Supporters say SB 450 would preserve parental rights as well as the right to choose what goes into one’s body, and provide a justification to refuse vaccination if someone is not particularly religious.
Opponents, including Montana Families for Vaccines, the Montana Medical Association, and Wilson, said states with conscience exemptions have the lowest vaccination rates.
“I think part of the problem is that vaccines have been victims of their own success,” Wilson said. “There have been many childhood illnesses that have been eliminated for more than a generation, and people don’t remember.”
Another measure, House Bill 715, would require schools to inform parents which exemptions are available through whatever communication they already provide to students about vaccines. It initially added a conscience exemption for schools, too, but that was taken out of the bill.
Republican Rep. Jennifer Carlson, the sponsor of both HB 715 and 2021’s HB 702, cast doubt on whether HB 715 would significantly affect vaccination rates. She said during a legislative hearing on Feb. 27 that the state has a 95%-97% vaccination rate despite its existing medical and religious exemptions.
In the 2018-19 school year, 96% of Montana’s kindergartners were vaccinated against measles, mumps, and rubella, while 3% were excused under religious exemptions, according to the state’s public health department. According to the Centers for Disease Control and Prevention, the share dropped to nearly 93% of Montana kindergartners in the 2020-21 school year.
Nationally, about 94% of kindergartners receive two recommended doses of MMR vaccine and 2% remain unvaccinated because of nonmedical exemptions.
Carlson emphasized that HB 715 wasn’t about covid, and that she isn’t opposed to vaccinations, saying at the hearing that she and her five children have all had their childhood vaccines.
“This bill is not a debate about the efficacy of vaccines,” Carlson said.
Dr. Marian Kummer, a retired pediatrician and Montana Families for Vaccines board member, said she worries that if HB 715 and SB 450 become law, it will leave the state vulnerable.
“The fear is what’s going to happen if they pass the personal exemption — the exemption rate will go up and that is going to put more communities at risk for outbreaks of these diseases,” Kummer said.
To maintain immunity against measles, 95% of a population needs to be fully vaccinated — having both MMR shots — against the disease. Kummer said if there are more exemptions, the state could fall below that threshold.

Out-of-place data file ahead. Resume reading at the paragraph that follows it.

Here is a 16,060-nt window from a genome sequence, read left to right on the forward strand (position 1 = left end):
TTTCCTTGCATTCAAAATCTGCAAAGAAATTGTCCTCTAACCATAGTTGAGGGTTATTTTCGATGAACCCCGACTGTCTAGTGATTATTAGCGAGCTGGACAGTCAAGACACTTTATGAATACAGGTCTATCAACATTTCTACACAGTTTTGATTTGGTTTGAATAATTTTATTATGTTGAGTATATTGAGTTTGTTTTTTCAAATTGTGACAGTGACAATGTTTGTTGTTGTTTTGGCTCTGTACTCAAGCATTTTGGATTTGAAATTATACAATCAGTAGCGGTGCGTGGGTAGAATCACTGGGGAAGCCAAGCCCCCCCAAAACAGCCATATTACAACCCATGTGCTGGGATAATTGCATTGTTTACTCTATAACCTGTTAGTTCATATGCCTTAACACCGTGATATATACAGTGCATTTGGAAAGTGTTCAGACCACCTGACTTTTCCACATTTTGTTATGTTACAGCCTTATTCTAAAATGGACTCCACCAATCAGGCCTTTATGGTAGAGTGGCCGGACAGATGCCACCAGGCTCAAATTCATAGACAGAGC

The 2021 legislature passed a law that eliminated the requirement that vaccine rates be reported to Montana’s Department of Public Health and Human Services and local health departments.
Democratic Rep. Ed Stafman has drafted a bill that would boost vaccine and exemption reporting. Stafman said that at some point there will be an increase in outbreaks because of increasing exemptions, and data will be crucial.
“When that outbreak happens here, we’re going to be in deep trouble,” Stafman said.
In the workplace, Senate Bill 369 would require workers’ compensation insurance to cover adverse reactions to employer-mandated vaccines.
And in the courthouse, House Bill 684 would prohibit the use of vaccination status as evidence or grounds for decisions in guardianship or custody cases. It also would make it so vaccination status can’t be used as a factor in determining criteria for adoption.
That bill’s sponsor, Republican Rep. Caleb Hinkle, said including vaccination status in evidence could lead to biased decisions because of how politicized vaccinations have become.
But Schmit of Texas A&M said the measure could handicap judges’ ability to rule what is in the best interests of a child.
Keely Larson is the KHN fellow for the UM Legislative News Service, a partnership of the University of Montana School of Journalism, the Montana Newspaper Association, and Kaiser Health News. Larson is a graduate student in environmental and natural resources journalism at the University of Montana.
|This article was reprinted from khn.org with permission from the Henry J. Kaiser Family Foundation. Kaiser Health News, an editorially independent news service, is a program of the Kaiser Family Foundation, a nonpartisan health care policy research organization unaffiliated with Kaiser Permanente.|